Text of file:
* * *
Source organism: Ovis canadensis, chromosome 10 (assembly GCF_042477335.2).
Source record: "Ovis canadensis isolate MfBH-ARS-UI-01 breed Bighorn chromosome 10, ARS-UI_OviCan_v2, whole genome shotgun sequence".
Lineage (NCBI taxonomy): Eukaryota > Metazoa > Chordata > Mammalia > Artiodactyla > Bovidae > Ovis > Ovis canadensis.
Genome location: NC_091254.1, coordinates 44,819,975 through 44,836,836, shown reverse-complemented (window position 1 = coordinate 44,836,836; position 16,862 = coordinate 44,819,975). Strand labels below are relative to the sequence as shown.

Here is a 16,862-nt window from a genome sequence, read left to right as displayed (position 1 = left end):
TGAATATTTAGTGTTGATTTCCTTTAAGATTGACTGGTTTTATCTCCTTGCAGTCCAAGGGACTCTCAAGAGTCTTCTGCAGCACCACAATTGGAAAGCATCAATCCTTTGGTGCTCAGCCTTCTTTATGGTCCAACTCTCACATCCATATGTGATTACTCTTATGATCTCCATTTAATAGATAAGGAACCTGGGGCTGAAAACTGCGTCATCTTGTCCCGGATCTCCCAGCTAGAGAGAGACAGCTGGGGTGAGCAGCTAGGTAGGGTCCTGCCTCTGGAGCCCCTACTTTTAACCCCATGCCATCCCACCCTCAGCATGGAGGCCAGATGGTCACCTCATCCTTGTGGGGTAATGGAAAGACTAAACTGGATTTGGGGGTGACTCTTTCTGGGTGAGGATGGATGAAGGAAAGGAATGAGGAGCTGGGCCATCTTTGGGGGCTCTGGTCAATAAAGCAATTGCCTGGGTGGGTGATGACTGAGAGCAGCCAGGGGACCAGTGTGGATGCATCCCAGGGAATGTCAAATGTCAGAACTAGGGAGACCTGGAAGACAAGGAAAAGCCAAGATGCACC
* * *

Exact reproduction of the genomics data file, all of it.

Source organism: Ovis canadensis, chromosome 10 (assembly GCF_042477335.2).
Source record: "Ovis canadensis isolate MfBH-ARS-UI-01 breed Bighorn chromosome 10, ARS-UI_OviCan_v2, whole genome shotgun sequence".
Lineage (NCBI taxonomy): Eukaryota > Metazoa > Chordata > Mammalia > Artiodactyla > Bovidae > Ovis > Ovis canadensis.
Genome location: NC_091254.1, coordinates 44,819,975 through 44,836,836, shown reverse-complemented (window position 1 = coordinate 44,836,836; position 16,862 = coordinate 44,819,975). Strand labels below are relative to the sequence as shown.

Here is a 16,862-nt window from a genome sequence, read left to right as displayed (position 1 = left end):
TGAATATTTAGTGTTGATTTCCTTTAAGATTGACTGGTTTTATCTCCTTGCAGTCCAAGGGACTCTCAAGAGTCTTCTGCAGCACCACAATTGGAAAGCATCAATCCTTTGGTGCTCAGCCTTCTTTATGGTCCAACTCTCACATCCATATGTGATTACTCTTATGATCTCCATTTAATAGATAAGGAACCTGGGGCTGAAAACTGCGTCATCTTGTCCCGGATCTCCCAGCTAGAGAGAGACAGCTGGGGTGAGCAGCTAGGTAGGGTCCTGCCTCTGGAGCCCCTACTTTTAACCCCATGCCATCCCACCCTCAGCATGGAGGCCAGATGGTCACCTCATCCTTGTGGGGTAATGGAAAGACTAAACTGGATTTGGGGGTGACTCTTTCTGGGTGAGGATGGATGAAGGAAAGGAATGAGGAGCTGGGCCATCTTTGGGGGCTCTGGTCAATAAAGCAATTGCCTGGGTGGGTGATGACTGAGAGCAGCCAGGGGACCAGTGTGGATGCATCCCAGGGAATGTCAAATGTCAGAACTAGGGAGACCTGGAAGACAAGGAAAAGCCAAGATGCACC